Black Music Month originated in 1979. Jimmy Carter proclaimed the month of June as Black Music Month to celebrate the wonderful music, the achievements, births, important timelines, events and to remember those we lost.
1. Lloyd Richards
1919: Lloyd Richards was born. He was an award winning theater director and actor. Among his many accomplishments are his staging the original production of Lorraine Hansberry’s A Raisin in the Sun, debuting on Broadway to standing ovations on 11 March 1959, and in 1984 he introduced August Wilson to Broadway in Ma Rainey’s Black Bottom.
2. Julian Priester
1935: Julian Priester was born. He is a jazz trombone player and composer.He has played with many artists including Sun Ra, Max Roach, Duke Ellington, John Coltrane and Herbie Hancock.
3. Leonard Lee
1936: Leonard Lee was born. He was 1/2 the duo Shirley & Lee. He passed away in 1976 following a heart attack. He was 40 years old.
4. Gilbert Gil
1942: Gilbert Gil was born. He started to play music as a child and was still a teenager when he joined his first band. He began his career as a bossa nova musician, and then grew to write songs that reflected a focus on political awareness and social activism.
5. Little Eva
1943: Eva Narcissus Boyd was born. Better known by her stage name of Little Eva and her record The Loco-Motion that sold over a million copies. She passed away in 2003 at age 59. (Photo: Tumblr)
6. Brenton Dow of the Melodians
1946: Brenton Dowe was born. He was founding member of the Melodians. He passed away following a heart attack in 2006 at age 60.
7. Louis Jordan & Ella Fitzgerald
1946: Louis Jordan and Ella Fitzgerald charted with their duet on the rousing “Stone Cold Dead in the Market (He Had It Coming),” reaching #1 R&B for five weeks and #7 pop.
8. The Drifters
1953: The Drifters recorded their first song today, “Lucille,” which would become their third R&B chart hit (#7).
9. The Channels
1956: The Channels recorded their classic “The Closer You Are”. Sharing the session (to save money) were label mates the Continentals, who then recorded their beautiful ballad “Dear Lord”.
10. Lloyd Price
1959: ‘Personality’ by Lloyd Price was the Number One R&B Song on this day.
11. James Brown
1963: James Brown’s first album, Live at the Apollo, debuted on the pop charts today, eventually rising to #2. As with his pop singles, even though he had enormous chart success, he never had a #1 pop album. Though could go on to have forty-nine albums hit the pop charts through 1988, Live would remain his all-time biggest success and would be considered a milestone in the development of live albums for years to come. (Photo: Tumblr)
12. Eric Dolphy
1964: Eric Dolphy passed away. He was a jazz alto saxophonist, flautist, and bass clarinetist. He also played the clarinet, piccolo, and baritone saxophone and was one of several multi-instrumentalists to gain prominence in the 1960s. He fell ill while on stage and was taken to a hospital in Berlin. After being given a shot of insulin, he lapsed into a coma and died. He was only 36 years old. (Photo: YouTube)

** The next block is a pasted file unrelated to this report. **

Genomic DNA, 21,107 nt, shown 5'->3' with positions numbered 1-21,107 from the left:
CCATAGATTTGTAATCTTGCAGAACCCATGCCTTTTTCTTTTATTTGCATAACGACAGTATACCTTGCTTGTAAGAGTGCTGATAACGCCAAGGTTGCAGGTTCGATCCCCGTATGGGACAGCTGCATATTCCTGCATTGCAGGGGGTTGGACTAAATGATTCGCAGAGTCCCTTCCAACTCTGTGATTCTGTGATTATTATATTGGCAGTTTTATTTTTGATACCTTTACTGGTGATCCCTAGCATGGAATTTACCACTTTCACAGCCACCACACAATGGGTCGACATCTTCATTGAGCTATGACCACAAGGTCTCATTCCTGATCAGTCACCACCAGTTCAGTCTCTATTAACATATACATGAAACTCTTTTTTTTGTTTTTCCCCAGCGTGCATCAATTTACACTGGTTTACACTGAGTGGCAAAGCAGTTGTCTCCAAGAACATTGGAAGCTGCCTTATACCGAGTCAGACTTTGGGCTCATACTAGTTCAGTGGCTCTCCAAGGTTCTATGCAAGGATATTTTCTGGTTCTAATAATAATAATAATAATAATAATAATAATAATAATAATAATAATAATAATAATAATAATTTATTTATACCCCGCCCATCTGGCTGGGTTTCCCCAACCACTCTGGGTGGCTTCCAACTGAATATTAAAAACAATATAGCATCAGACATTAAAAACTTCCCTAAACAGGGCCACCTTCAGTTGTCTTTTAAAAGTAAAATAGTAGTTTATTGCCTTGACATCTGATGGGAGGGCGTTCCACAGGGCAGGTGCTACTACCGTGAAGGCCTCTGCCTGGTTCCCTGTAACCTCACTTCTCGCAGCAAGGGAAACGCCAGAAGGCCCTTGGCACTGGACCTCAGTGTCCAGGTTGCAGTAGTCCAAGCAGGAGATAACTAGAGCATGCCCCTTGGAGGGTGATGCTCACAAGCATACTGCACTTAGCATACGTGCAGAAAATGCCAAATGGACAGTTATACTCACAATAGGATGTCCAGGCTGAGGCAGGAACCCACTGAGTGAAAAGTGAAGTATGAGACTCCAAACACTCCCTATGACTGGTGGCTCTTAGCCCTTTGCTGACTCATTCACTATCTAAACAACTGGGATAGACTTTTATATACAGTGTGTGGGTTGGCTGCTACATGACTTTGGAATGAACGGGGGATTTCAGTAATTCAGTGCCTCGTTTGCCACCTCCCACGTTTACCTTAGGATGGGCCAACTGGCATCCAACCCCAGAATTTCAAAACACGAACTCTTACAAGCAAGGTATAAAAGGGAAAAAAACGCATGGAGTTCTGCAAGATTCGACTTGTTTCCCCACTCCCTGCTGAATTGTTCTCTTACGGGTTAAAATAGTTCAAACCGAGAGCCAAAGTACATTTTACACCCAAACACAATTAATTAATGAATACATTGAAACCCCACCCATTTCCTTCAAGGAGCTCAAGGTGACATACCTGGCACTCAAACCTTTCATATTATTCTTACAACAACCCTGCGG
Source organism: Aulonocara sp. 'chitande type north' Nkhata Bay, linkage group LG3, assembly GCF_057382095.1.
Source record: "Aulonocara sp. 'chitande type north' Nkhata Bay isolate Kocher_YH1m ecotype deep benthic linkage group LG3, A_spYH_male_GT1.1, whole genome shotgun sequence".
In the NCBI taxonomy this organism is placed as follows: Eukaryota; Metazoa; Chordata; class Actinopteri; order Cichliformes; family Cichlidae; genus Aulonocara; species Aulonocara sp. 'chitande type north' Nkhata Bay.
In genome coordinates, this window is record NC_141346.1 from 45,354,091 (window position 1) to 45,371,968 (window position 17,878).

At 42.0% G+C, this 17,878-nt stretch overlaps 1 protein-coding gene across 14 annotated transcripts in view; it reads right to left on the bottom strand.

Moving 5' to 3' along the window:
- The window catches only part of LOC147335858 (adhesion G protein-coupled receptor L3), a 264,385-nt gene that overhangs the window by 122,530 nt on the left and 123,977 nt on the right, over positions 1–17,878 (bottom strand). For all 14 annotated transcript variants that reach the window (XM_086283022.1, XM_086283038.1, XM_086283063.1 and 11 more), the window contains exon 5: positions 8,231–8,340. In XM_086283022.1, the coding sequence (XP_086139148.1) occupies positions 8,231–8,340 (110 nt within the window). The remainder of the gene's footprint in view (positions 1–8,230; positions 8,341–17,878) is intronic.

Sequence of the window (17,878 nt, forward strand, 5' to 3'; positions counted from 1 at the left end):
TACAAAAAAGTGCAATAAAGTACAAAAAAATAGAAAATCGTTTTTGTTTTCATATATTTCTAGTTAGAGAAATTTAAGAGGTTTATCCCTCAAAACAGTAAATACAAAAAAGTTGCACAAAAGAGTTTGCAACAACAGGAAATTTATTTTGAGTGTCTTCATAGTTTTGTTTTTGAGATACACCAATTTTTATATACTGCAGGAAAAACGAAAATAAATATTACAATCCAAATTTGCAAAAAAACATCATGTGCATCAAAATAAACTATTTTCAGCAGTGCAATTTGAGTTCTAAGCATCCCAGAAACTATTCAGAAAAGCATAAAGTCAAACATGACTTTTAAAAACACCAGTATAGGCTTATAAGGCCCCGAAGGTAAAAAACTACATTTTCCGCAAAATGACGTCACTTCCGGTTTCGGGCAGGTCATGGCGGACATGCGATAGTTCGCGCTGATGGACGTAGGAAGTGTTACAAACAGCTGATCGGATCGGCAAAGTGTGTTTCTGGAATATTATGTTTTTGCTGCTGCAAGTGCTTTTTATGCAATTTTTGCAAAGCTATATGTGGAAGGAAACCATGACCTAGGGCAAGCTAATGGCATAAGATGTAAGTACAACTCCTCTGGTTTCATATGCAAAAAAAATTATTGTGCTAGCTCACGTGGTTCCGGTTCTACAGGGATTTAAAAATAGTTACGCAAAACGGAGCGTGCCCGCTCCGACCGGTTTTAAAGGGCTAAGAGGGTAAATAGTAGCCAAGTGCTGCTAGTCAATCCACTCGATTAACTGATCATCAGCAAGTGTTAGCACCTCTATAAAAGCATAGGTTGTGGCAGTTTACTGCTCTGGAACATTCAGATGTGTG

13. Pigmeat Markham
1968: Pigmeat Markham, one of the few comedians to hit the singles charts, did it on this day with “Hear Comes the Judge,” which reached #4 R&B and #19 pop. The title line was from a recurring gag on TV’s Rowan & Martin’s Laugh-In show.
14. Shorty Long
1969: Frederick Earl ‘Shorty’ Long passed away. He was a soul singer, songwriter, musician, and record producer for Motown’s Soul Records imprint. He was inducted into the Alabama Jazz Hall of Fame in 1980. He and a friend drowned when their boat capsized on the Detroit River in Michigan. Stevie Wonder played the harmonica at his burial, and placed it on his casket afterwards. Writer Roger Green’s epitaph stated: “So there endeth the career of a man who sang what he wanted to sing – everything from the blues to romantic ballads, from wild and crazy numbers to a utopian vision of Heaven on Earth. Short in stature but big in talent, he entertained and amazed us, and finally he inspired us. He was 29 years old.
15. Juke Boy Bonner
1978: Weldon Juke Boy Bonner passed away on this day. He was a blues singer, harmonica player, drummer and guitarist. He died of cirrhosis of the liver at age 46.
16. The Mary Jane Girls
1985: The Mary Jane Girls entered the R&B charts with “Wild and Crazy Love,” reaching #10 and #42 pop. It was their follow-up to their break-through hit, “In My House,” which reached #3 R&B and #7 pop. Both were written and produced by Rick James. (Photo: Tumblr)
17. Whitney Houston
1985: Whitney Houston stormed onto the singles chart with “Saving All My Love For You,” an eventual #1 pop and R&B. She would go on to have eleven pop #1 singles through 2002. The song was originally done in 1982 by Marilyn McCoo & Billy Davis, formerly of the Fifth Dimension.
18. Elizabeth ‘Libba’ Cotten
1987: Elizabeth ‘Libba’ Cotten passed away on this day. She was a blues & folk musician, singer, songwriter and a self-taught left-handed guitarist with her own original style. She held a right-handed guitar upside down and this position required her to play the bass lines with her fingers and the melody with her thumb. Her signature alternating bass style has become known as “Cotten picking”.
1991: Levert, Dionne Warwick, Chaka Khan, En Vogue and Dianne Reeves, among others, performed on the Celebrate the Soul of American Music TV show. (Photo: YouTube)
2002: ‘Hot in Here’ by Nelly was the Number One Song on this day. (Photo: Tumblr)
21. Lloyd Richards
2006: Lloyd Richards passed away. He was an award winning theater director and actor. Among his many accomplishments are his staging the original production of Lorraine Hansberry’s A Raisin in the Sun, debuting on Broadway to standing ovations in 1959, and in 1984 he introduced August Wilson to Broadway in Ma Rainey’s Black Bottom. (Photo: YouTube)
2008: ‘Closer’ by Ne-Yo was the Number One Song on this day. (Photo: Tumblr)